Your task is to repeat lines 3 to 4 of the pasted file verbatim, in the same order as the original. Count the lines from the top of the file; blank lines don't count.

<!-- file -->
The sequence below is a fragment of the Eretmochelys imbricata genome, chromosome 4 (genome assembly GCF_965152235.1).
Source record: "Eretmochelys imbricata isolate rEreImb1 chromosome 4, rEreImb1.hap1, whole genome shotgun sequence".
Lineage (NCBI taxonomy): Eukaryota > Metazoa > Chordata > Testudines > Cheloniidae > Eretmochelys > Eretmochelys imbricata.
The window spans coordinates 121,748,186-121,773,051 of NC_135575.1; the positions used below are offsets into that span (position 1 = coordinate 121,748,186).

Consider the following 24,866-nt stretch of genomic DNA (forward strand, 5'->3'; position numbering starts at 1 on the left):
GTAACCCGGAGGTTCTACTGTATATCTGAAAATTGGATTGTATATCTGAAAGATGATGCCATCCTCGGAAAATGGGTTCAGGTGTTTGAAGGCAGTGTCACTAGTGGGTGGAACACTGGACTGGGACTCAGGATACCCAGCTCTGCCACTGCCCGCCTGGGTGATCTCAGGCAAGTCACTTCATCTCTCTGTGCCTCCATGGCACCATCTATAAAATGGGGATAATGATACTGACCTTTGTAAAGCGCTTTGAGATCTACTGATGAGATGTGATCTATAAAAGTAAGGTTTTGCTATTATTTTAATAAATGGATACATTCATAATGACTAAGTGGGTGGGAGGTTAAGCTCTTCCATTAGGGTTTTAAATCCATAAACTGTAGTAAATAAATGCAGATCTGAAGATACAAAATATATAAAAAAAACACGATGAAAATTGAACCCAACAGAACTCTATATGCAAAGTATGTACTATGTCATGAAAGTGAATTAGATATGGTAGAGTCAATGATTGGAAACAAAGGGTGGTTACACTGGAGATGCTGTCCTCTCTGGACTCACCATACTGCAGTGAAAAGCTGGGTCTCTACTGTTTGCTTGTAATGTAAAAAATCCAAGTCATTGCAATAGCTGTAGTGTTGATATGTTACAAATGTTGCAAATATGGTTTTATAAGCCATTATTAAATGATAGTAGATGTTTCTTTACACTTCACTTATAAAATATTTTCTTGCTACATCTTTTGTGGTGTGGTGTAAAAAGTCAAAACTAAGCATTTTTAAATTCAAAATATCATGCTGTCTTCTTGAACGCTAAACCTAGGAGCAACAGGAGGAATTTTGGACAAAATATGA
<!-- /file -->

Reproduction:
Lineage (NCBI taxonomy): Eukaryota > Metazoa > Chordata > Testudines > Cheloniidae > Eretmochelys > Eretmochelys imbricata.
The window spans coordinates 121,748,186-121,773,051 of NC_135575.1; the positions used below are offsets into that span (position 1 = coordinate 121,748,186).